Dick Smith is stocking Leap Motion's gesture remotefor $129.
The accessory, which plugs into your computer using USB, is able to track the movement of your hands and fingers in the air with no visible latency.
Here is a video demonstration:
CRN affiliate BIT tested the device quite extensively since the product was first released back in July and it still very much feels like a work in progress with software updates being released quite regularly to improve the accuracy and consistency in the tracking capabilities.
Using the device to navigate 3D environments and manipulate 3D objects feels very precise and natural - when it works.
At this stage, the device primarily appeals to designers, 3D graphics artists, CAD users and musicians but also educators as well.
Leap Motion comes with its own app store, Airspace, where you will find apps that take advantage of it.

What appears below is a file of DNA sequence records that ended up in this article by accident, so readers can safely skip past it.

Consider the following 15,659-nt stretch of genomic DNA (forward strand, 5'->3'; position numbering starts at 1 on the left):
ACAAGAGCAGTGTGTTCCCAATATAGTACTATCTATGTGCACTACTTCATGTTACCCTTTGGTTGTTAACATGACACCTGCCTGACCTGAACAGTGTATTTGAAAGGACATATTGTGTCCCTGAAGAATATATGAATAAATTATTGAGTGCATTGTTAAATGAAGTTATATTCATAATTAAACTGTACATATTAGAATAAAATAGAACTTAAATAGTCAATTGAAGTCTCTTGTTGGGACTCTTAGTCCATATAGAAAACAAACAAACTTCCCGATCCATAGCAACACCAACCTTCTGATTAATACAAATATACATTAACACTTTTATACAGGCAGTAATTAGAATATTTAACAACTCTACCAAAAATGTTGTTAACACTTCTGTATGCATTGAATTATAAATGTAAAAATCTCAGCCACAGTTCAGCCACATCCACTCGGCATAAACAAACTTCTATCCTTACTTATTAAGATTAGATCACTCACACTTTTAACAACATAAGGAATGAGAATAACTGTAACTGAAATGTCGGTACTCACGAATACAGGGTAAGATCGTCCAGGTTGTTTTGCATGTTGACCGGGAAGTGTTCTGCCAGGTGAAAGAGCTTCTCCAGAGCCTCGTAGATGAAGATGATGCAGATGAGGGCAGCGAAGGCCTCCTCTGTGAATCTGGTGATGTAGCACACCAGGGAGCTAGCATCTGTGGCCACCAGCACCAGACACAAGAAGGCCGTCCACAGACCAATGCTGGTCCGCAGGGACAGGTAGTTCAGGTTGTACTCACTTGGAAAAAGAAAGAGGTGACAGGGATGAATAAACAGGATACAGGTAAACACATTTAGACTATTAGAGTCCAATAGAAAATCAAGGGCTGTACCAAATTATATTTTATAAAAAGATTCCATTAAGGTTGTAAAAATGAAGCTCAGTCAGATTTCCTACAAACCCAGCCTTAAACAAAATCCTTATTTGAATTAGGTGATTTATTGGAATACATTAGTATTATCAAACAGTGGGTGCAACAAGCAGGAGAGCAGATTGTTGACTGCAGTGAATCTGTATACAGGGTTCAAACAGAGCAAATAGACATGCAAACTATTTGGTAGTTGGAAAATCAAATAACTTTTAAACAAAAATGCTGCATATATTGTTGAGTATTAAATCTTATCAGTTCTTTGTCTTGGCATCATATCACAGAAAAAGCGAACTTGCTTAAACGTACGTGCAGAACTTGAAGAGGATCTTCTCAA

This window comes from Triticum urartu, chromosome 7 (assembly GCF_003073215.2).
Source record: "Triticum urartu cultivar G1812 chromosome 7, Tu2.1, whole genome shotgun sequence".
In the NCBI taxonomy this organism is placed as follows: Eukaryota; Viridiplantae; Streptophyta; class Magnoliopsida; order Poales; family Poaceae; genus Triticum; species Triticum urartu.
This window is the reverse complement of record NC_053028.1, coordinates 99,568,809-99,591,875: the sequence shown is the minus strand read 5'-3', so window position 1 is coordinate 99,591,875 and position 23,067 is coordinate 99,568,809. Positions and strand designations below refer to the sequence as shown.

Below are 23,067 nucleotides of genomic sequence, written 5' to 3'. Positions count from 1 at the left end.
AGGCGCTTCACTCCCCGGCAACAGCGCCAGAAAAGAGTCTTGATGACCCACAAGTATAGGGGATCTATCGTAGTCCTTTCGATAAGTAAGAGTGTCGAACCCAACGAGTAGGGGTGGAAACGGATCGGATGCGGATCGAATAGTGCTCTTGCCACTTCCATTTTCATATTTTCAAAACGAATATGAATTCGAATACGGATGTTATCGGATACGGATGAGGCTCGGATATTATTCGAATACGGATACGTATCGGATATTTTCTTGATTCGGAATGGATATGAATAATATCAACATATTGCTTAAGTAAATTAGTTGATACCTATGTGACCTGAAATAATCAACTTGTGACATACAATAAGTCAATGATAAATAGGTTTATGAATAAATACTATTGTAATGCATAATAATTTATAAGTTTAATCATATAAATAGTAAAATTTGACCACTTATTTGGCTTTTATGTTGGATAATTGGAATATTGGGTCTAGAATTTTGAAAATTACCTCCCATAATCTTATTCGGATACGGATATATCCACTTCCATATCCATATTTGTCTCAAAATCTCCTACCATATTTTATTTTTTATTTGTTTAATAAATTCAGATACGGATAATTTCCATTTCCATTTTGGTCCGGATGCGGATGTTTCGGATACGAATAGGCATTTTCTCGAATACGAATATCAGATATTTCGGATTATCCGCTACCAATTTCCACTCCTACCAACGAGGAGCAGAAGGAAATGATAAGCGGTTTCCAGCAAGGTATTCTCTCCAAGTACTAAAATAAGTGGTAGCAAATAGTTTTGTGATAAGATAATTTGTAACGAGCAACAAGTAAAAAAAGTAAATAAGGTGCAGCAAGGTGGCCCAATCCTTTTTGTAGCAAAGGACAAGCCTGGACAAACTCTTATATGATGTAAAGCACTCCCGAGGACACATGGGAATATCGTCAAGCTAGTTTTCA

For example, Autodesk has released a plug-in (http://area.autodesk.com/MayaLeapPlugin) for their 3D animation software, Maya, which allows users to perform in-app tasks such as 3D sculpting, camera control and virtual puppeteering using Leap Motion.
Corel have also released Painter Freestyle which allows users to create digital art using motion gestures. This one worked particularly well in my testing though it’s unlikely going to replace a dedicated graphics tablet for full-time designers. Here is a video demonstrating how this app works:
Laptop manufacturers such as HP and Asus will also be releasing Leap Motion embedded laptops and there could be potential here to augment existing touchscreen enabled laptops by using quick swipe motion gestures to switch between apps.